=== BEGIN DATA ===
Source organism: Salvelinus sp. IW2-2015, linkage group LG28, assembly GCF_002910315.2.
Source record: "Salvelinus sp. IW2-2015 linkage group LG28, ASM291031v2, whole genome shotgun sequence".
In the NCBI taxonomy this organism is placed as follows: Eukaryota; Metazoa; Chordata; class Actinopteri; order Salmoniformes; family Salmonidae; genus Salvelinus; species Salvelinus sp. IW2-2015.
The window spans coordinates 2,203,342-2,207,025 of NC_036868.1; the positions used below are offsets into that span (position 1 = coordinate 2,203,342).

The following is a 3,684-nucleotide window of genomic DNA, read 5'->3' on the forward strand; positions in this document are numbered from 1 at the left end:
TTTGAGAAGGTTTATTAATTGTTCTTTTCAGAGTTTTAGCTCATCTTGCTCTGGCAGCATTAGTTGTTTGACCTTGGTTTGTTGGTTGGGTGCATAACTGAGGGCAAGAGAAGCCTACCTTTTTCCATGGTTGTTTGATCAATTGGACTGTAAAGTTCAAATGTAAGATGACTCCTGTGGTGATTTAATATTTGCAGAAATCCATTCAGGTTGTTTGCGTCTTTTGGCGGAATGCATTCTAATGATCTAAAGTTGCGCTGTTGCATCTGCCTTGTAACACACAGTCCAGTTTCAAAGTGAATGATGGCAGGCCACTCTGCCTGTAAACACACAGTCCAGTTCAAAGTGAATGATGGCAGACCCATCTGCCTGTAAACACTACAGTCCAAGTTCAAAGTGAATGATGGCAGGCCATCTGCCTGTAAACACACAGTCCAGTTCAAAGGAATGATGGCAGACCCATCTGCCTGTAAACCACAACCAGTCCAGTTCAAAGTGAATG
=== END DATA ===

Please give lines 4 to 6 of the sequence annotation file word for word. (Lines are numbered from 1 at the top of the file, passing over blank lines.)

The window spans coordinates 2,203,342-2,207,025 of NC_036868.1; the positions used below are offsets into that span (position 1 = coordinate 2,203,342).

The following is a 3,684-nucleotide window of genomic DNA, read 5'->3' on the forward strand; positions in this document are numbered from 1 at the left end:
TTTGAGAAGGTTTATTAATTGTTCTTTTCAGAGTTTTAGCTCATCTTGCTCTGGCAGCATTAGTTGTTTGACCTTGGTTTGTTGGTTGGGTGCATAACTGAGGGCAAGAGAAGCCTACCTTTTTCCATGGTTGTTTGATCAATTGGACTGTAAAGTTCAAATGTAAGATGACTCCTGTGGTGATTTAATATTTGCAGAAATCCATTCAGGTTGTTTGCGTCTTTTGGCGGAATGCATTCTAATGATCTAAAGTTGCGCTGTTGCATCTGCCTTGTAACACACAGTCCAGTTTCAAAGTGAATGATGGCAGGCCACTCTGCCTGTAAACACACAGTCCAGTTCAAAGTGAATGATGGCAGACCCATCTGCCTGTAAACACTACAGTCCAAGTTCAAAGTGAATGATGGCAGGCCATCTGCCTGTAAACACACAGTCCAGTTCAAAGGAATGATGGCAGACCCATCTGCCTGTAAACCACAACCAGTCCAGTTCAAAGTGAATG